Anyone attach aluminum or steel heat sinks to your stove?

UPDATE:Anyone attach aluminum or steel heat sinks to your st

PostBy: 63roundbadge On: Mon Jan 30, 2012 7:56 pm

Reporting back on my addition of heat sink fins to the Kodiak---I realize we're 20% under normal degree days, but I'm using MUCH LESS coal this year, and emptying ashes every 3 days vs. 2 days. I have to think the heat sinks are working. Ashes are more complete, much less totally unburned coal in the pan. IR gauge shows the fins (240-300 degrees)---hotter than my stack temp (120 degrees), and fan usage is cooling the fins down predictably. I keep the MPD closed except for shaking/filling. Overall I have 4 times the surface area via fins than the slab sides, much more heat is radiating/convecting to the room.

My supplemental oil usage is cut in half also, again I realize the warm winter is a factor here; but I'll probably use half the annual amount. (Last year 400 gallons) :D

I couldn't be happier, and I suggest to anyone skeptical to add as much finned area as possible. The heatsink compound is also necessary, I left an area untreated and can see the temp difference. I thought it wasn't needed, but it really makes a difference.

Best of luck...
63roundbadge
 
Stove/Furnace Make: Alaska
Stove/Furnace Model: Kodiak

Re: Anyone attach aluminum or steel heat sinks to your stove?

PostBy: rberq On: Mon Jan 30, 2012 9:59 pm

I have been seriously thinking about doing the same thing, so I was happy to find your thread. But if I put a straight-edge on the side of my stove, horizontally, there is a noticeable bowing that would make it hard to get good contact. Vertically there is less bowing, but still some. Has that Dow 340 compound stayed in place for you to improve heat transfer? I figure for extremes the transfer compound (or the right type of gasket?) would have to be good up to 900 or 1000 degrees. I checked JB Weld, and as I recall it is good only to 600*. So I'm still looking for the right material. Suggestions, anyone?
rberq
 
Hand Fed Coal Stove: DS Machine 1300
Coal Size/Type: Nut -- Kimmel/Blaschak/Reading
Other Heating: Oil hot water radiators, propane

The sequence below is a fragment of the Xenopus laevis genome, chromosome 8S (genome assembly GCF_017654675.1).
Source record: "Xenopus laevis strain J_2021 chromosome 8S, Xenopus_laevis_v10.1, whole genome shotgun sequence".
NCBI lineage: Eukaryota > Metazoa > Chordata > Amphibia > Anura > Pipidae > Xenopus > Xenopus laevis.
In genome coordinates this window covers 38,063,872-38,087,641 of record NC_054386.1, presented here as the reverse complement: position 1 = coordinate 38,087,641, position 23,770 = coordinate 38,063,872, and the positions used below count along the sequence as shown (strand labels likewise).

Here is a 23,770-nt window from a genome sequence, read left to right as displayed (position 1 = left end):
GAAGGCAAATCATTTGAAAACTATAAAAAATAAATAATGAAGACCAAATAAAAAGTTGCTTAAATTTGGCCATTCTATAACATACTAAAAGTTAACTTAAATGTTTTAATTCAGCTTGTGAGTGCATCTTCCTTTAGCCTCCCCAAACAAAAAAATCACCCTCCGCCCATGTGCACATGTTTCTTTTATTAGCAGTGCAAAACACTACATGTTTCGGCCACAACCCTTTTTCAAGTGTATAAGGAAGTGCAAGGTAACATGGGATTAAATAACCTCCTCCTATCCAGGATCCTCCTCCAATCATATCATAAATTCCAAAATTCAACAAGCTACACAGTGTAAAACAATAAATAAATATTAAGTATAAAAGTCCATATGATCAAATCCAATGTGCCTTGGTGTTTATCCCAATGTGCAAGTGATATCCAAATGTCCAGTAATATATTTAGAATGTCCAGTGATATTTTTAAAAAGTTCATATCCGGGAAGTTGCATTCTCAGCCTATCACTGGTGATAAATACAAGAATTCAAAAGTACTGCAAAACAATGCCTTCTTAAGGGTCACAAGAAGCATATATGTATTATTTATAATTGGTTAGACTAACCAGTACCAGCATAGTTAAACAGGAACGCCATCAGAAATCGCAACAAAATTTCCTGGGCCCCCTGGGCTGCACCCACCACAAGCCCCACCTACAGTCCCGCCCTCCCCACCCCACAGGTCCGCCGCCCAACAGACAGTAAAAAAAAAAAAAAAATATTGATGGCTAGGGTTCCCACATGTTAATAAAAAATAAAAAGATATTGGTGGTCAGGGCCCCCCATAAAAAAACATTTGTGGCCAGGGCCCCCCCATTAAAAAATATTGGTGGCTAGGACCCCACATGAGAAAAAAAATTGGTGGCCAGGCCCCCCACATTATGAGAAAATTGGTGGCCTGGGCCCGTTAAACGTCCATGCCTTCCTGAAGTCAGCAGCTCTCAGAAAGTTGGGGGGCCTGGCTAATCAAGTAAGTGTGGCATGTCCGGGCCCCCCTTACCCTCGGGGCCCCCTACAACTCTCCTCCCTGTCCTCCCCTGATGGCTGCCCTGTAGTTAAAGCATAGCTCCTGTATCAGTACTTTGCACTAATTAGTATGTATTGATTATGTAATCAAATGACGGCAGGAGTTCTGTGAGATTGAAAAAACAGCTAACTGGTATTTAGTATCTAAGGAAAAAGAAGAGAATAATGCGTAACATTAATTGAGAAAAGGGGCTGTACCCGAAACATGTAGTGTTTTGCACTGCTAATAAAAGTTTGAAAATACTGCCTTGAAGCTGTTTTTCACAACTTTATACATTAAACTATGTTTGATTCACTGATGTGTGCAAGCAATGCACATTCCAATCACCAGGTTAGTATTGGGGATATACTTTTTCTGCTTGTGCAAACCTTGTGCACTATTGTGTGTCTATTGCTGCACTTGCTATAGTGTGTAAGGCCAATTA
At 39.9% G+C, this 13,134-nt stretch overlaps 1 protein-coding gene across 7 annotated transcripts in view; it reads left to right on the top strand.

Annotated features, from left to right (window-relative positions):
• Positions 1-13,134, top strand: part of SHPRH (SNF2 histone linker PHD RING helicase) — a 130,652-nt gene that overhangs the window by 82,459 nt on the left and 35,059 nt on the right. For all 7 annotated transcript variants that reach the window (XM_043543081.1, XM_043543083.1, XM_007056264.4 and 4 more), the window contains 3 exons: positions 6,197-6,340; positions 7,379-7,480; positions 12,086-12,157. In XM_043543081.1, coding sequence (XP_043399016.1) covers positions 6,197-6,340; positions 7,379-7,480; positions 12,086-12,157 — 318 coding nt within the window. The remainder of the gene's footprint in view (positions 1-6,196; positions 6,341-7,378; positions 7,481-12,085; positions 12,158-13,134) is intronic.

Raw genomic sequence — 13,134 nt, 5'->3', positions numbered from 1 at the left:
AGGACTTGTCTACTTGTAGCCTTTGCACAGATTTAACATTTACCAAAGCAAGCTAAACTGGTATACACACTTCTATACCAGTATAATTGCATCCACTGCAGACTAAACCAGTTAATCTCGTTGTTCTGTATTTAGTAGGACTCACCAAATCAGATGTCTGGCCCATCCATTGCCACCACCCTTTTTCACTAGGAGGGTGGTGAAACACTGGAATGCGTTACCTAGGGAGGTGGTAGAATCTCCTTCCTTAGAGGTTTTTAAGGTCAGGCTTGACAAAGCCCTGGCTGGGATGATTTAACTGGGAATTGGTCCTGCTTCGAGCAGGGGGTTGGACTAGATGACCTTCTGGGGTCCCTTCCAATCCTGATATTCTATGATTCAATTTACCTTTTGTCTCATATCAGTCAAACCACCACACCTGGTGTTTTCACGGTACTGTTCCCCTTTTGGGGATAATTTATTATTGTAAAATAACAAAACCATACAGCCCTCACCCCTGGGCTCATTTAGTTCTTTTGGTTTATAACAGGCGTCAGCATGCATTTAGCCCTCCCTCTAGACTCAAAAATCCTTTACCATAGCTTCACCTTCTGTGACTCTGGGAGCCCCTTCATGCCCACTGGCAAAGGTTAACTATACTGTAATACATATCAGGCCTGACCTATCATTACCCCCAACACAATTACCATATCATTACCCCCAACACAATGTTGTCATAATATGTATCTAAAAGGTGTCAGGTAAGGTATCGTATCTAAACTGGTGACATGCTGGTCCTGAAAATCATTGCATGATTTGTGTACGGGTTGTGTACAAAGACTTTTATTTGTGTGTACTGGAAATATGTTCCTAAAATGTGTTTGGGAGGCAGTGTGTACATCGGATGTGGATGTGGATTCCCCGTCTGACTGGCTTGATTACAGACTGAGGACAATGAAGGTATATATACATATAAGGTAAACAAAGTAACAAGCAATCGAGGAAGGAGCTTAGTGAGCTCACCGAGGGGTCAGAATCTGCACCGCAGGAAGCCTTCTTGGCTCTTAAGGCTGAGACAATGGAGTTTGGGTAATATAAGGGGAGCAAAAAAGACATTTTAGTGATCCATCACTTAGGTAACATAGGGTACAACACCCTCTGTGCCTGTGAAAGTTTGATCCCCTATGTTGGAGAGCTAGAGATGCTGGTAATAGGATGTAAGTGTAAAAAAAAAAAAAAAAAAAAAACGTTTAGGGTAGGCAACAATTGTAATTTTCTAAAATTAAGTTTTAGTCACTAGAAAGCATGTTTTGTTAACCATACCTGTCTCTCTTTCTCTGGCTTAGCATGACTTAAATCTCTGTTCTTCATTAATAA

Re: Anyone attach aluminum or steel heat sinks to your stove?

PostBy: 63roundbadge On: Mon Jan 30, 2012 10:25 pm

Mine was bowed also, as the steel is formed (bent) but the aluminum lays flat via the bolts drawing it to the side. The Dow 340 I'm told is good to 400 degrees? I'm sure there's something out there better, see earlier posts in my thread. I don't know how critical it is if you are running it so hot, with or without compound 50 degrees of transfer is negligible as you are looking to bleed heat off of it anyway. If the fins are anywhere from 400 or higher they're really hot relatively anyway.
Think about setting a piece of aluminum on the flat top surface, it'll be close to the temp of the surface it's setting on. You won't remove heat as quickly as it's transferred to the heat sink. I have a fan trained on one area for test, it can't remove enough heat to make a difference worth worrying about.

Again, it's either to the room or up the chimney!

Once you tighten the bolts, any piece of aluminum will bend to the contour of a couple degrees of arc. Trust me... I was worried about the steel/aluminum differential of expansion etc, it doesn't mean a thing. Just think MULTIPLES OF SURFACE AREA to dissipate heat. Best $$$ you can spend on ebay. Lots of heat sinks out there.
63roundbadge
 
Stove/Furnace Make: Alaska
Stove/Furnace Model: Kodiak

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Re: Anyone attach aluminum or steel heat sinks to your stove?

PostBy: McGiever On: Tue Jan 31, 2012 1:12 am

For the "Not-so-Fancy"

Welding works if you use steel fins...and no heatsink compound will be needed either. ;)

Ever have a peak under a "Yukon's" furnace jacket?
McGiever
 
Stoker Coal Boiler: AXEMAN-ANDERSON 130 "1959"
Hot Air Coal Stoker Stove: HARMAN MAGNUM
Hand Fed Coal Stove: RADIANT HOME AIR BLAST
Baseburners & Antiques: OUR GLENWOOD 111 BASEBURNER "1908"
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Re: Anyone attach aluminum or steel heat sinks to your stove?

PostBy: 63roundbadge On: Tue Jan 31, 2012 7:35 am

McGiever wrote:For the "Not-so-Fancy"

Welding works if you use steel fins...and no heatsink compound will be needed either. ;)



That too was my thought, but NOT in my spouse's opinion which carries more weight than mine.

"How are we saving money if you keep SPENDING more money?" Good point. My 'black energy' program here is usually vetoed initially, hard to project savings through the skepticism...
63roundbadge
 
Stove/Furnace Make: Alaska
Stove/Furnace Model: Kodiak

Re: Anyone attach aluminum or steel heat sinks to your stove?

PostBy: rberq On: Tue Jan 31, 2012 8:35 am

63roundbadge wrote:My 'black energy' program here is usually vetoed initially, hard to project savings through the skepticism...

Mine too, usually. But the other day we were discussing a different coal stove and she said, "Well, this is your thing, so go ahead with whatever you want." It was even said in a normal, reasonable, non-disapproving tone of voice. I looked twice to make sure it was the same woman as for the last 41 years, and it was. So, I will let that approval remain as the decision of record, and I will NOT ask again, lest the verdict should change. :P